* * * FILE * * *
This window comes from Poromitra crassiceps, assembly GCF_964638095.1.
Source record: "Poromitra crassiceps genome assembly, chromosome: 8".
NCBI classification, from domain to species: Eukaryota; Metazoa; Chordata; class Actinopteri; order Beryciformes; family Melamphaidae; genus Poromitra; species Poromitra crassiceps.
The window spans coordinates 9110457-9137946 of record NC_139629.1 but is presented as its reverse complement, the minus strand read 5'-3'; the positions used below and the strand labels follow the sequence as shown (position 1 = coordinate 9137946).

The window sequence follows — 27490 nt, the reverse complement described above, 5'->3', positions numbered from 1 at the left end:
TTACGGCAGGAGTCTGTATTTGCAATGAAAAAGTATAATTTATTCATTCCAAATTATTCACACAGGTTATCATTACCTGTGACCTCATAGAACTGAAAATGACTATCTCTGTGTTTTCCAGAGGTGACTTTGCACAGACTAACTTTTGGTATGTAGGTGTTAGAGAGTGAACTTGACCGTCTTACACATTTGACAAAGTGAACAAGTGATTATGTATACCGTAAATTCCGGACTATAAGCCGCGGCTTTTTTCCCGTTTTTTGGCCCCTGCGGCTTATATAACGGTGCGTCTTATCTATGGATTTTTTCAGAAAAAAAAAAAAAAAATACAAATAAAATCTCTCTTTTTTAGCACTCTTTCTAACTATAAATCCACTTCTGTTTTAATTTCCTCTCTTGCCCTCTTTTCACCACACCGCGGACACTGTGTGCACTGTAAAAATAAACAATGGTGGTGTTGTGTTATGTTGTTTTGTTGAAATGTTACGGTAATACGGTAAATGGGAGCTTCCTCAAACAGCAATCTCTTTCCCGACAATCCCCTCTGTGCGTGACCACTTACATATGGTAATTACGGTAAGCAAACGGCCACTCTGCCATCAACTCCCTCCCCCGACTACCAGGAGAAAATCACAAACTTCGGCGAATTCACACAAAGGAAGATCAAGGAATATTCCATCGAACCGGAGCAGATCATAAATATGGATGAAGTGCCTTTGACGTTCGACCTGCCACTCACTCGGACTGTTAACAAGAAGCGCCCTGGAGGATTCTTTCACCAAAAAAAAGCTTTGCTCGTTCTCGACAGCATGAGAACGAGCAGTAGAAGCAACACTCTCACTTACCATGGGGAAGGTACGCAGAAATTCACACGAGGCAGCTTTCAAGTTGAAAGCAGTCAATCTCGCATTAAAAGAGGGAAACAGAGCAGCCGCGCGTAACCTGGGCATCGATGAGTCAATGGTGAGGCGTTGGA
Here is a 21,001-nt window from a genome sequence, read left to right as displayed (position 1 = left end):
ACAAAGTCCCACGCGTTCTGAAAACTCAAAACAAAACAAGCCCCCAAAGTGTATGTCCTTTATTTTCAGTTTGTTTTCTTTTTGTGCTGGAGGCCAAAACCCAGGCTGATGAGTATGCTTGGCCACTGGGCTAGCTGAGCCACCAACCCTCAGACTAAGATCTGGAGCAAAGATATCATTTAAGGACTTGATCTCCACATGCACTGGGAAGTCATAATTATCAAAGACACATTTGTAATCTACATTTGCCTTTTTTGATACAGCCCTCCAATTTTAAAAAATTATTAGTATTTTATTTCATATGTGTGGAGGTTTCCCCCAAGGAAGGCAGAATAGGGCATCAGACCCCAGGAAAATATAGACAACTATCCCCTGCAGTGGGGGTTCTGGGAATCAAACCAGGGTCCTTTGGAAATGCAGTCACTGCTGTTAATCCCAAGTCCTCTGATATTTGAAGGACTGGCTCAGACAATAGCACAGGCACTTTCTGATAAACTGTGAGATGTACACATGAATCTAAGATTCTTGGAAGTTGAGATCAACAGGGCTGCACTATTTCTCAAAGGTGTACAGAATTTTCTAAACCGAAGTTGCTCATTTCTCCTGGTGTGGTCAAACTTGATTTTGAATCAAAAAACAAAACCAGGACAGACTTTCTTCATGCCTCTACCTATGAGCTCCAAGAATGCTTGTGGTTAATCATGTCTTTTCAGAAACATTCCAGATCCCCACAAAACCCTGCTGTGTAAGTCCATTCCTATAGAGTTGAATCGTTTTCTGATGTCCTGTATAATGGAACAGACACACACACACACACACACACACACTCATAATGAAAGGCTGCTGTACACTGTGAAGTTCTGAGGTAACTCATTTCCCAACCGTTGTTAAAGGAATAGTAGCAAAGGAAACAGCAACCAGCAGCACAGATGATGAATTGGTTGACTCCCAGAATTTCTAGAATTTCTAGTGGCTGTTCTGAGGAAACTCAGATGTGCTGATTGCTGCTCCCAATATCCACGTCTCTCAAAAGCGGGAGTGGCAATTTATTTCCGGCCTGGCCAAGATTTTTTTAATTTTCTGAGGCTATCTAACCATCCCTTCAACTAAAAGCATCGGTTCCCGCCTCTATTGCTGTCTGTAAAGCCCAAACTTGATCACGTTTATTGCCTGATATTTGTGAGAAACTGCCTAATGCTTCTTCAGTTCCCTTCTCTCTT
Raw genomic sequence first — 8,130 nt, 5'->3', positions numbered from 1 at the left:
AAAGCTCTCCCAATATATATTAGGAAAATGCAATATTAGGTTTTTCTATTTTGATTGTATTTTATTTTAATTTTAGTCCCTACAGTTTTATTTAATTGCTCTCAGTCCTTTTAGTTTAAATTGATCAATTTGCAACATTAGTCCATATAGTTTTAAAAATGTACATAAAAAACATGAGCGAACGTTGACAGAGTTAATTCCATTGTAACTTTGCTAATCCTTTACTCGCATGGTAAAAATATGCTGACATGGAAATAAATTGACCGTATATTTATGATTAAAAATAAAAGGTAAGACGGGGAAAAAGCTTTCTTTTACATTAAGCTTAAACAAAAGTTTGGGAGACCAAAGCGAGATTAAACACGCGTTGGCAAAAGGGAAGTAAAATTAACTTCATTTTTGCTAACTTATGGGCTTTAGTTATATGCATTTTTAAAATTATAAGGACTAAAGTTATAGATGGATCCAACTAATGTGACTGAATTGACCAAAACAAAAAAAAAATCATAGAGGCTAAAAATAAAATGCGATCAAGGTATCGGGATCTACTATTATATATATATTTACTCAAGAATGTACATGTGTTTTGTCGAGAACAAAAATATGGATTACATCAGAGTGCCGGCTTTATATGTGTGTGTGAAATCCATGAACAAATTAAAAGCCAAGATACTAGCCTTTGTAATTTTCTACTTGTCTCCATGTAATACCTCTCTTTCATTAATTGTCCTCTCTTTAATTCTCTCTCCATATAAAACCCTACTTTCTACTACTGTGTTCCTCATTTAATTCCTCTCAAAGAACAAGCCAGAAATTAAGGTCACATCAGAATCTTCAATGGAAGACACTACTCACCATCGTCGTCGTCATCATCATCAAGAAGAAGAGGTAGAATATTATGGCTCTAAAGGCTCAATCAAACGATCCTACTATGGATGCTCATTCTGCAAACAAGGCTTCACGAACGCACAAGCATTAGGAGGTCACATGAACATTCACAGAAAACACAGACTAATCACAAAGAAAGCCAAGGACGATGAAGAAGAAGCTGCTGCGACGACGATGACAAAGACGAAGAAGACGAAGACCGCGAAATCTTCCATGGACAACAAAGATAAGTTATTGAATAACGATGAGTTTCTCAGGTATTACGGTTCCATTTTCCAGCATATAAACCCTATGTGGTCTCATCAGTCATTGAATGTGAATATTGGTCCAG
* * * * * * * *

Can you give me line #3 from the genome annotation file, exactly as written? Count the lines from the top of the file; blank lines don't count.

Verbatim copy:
NCBI classification, from domain to species: Eukaryota; Metazoa; Chordata; class Actinopteri; order Beryciformes; family Melamphaidae; genus Poromitra; species Poromitra crassiceps.